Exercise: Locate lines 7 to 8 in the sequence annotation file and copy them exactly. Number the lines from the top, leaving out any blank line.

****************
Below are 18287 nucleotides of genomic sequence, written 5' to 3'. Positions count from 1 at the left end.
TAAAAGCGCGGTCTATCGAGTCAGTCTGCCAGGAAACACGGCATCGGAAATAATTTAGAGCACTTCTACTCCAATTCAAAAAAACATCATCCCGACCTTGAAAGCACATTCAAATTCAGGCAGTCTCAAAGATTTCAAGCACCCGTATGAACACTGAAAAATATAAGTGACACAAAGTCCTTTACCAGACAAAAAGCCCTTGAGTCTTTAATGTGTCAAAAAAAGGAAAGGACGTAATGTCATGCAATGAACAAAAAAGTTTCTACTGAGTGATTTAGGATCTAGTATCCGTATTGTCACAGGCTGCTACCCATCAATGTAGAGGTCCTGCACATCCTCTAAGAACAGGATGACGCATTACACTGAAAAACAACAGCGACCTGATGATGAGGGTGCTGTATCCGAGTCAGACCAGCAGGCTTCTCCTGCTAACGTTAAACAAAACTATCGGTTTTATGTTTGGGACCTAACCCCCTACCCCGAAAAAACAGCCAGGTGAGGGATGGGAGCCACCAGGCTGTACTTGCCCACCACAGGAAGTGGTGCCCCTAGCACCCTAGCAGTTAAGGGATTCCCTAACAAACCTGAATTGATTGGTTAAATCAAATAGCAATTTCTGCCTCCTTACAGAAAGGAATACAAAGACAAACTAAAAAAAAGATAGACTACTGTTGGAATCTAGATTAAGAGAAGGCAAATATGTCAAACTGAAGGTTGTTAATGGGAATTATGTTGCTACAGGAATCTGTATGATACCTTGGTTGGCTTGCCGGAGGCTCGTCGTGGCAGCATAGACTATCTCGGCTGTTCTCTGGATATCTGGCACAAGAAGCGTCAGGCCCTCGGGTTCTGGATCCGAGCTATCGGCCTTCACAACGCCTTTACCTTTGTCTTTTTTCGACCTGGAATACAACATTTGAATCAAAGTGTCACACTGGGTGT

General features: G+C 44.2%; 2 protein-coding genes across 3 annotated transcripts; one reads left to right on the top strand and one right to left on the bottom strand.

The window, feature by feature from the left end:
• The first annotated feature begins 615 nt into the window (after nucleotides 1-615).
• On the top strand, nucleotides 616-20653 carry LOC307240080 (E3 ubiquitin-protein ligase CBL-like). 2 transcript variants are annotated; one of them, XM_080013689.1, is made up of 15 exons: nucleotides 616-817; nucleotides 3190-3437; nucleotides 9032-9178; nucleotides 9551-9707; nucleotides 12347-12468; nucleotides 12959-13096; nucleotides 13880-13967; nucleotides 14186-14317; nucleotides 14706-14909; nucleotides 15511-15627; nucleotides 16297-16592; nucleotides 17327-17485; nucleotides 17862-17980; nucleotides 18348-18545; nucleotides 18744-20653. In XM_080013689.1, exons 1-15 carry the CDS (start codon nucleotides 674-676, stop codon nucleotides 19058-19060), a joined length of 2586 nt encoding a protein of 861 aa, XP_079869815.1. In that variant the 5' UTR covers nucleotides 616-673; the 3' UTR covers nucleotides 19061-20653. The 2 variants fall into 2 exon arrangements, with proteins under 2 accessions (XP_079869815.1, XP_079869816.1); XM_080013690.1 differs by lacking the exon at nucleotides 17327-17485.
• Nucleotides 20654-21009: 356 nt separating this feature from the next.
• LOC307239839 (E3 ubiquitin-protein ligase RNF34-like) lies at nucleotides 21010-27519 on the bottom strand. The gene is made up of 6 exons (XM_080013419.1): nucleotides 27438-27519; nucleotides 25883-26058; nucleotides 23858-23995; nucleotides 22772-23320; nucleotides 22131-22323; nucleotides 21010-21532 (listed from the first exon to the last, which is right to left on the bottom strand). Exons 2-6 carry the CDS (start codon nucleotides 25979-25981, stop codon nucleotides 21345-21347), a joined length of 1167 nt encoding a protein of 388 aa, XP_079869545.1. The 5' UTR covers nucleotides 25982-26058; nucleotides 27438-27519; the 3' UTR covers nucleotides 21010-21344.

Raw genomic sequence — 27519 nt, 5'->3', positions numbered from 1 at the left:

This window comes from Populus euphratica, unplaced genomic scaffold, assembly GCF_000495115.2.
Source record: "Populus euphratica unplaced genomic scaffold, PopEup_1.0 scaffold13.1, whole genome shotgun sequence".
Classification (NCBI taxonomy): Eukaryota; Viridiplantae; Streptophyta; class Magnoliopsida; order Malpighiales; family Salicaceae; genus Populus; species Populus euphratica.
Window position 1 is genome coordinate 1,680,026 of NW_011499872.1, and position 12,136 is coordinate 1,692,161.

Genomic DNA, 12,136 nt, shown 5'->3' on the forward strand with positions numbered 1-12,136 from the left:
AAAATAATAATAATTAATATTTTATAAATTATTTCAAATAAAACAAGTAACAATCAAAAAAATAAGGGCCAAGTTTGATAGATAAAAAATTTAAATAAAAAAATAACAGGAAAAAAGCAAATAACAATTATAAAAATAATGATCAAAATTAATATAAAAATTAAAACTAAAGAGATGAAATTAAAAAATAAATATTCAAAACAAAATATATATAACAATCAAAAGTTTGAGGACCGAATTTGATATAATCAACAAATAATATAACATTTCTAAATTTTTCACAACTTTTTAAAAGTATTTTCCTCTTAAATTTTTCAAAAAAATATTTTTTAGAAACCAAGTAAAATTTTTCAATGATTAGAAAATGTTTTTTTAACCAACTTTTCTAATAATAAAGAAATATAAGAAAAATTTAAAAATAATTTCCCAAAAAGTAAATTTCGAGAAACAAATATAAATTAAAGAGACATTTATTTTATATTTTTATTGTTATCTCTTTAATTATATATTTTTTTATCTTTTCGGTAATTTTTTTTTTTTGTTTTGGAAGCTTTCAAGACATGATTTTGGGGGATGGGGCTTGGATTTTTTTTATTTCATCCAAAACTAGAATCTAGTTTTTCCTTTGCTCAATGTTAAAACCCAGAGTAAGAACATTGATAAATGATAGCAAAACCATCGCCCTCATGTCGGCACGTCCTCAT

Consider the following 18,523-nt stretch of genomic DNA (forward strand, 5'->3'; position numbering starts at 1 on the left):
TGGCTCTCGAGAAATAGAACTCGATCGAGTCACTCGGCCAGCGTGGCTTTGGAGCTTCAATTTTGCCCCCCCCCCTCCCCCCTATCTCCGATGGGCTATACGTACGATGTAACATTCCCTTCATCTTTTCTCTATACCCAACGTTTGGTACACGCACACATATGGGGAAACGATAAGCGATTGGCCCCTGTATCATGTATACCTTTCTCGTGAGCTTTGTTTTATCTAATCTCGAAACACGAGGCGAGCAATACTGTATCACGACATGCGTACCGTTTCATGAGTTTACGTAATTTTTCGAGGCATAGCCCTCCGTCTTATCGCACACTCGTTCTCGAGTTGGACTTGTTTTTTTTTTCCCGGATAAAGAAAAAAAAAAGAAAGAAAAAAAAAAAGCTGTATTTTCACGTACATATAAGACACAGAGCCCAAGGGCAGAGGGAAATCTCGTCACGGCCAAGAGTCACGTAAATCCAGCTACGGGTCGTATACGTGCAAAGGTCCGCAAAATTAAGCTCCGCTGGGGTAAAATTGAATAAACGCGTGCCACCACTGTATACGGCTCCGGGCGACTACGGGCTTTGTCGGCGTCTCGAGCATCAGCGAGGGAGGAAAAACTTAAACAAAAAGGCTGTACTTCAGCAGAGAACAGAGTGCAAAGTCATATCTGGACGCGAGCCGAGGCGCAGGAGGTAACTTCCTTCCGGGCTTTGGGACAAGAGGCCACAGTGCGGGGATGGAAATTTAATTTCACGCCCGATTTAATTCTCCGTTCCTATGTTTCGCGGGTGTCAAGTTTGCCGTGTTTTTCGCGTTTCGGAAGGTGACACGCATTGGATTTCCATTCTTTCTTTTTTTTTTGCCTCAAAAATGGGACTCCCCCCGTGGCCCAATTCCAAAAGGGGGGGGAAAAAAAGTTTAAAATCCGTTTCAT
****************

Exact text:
• Nucleotides 20654-21009: 356 nt separating this feature from the next.
• LOC307239839 (E3 ubiquitin-protein ligase RNF34-like) lies at nucleotides 21010-27519 on the bottom strand. The gene is made up of 6 exons (XM_080013419.1): nucleotides 27438-27519; nucleotides 25883-26058; nucleotides 23858-23995; nucleotides 22772-23320; nucleotides 22131-22323; nucleotides 21010-21532 (listed from the first exon to the last, which is right to left on the bottom strand). Exons 2-6 carry the CDS (start codon nucleotides 25979-25981, stop codon nucleotides 21345-21347), a joined length of 1167 nt encoding a protein of 388 aa, XP_079869545.1. The 5' UTR covers nucleotides 25982-26058; nucleotides 27438-27519; the 3' UTR covers nucleotides 21010-21344.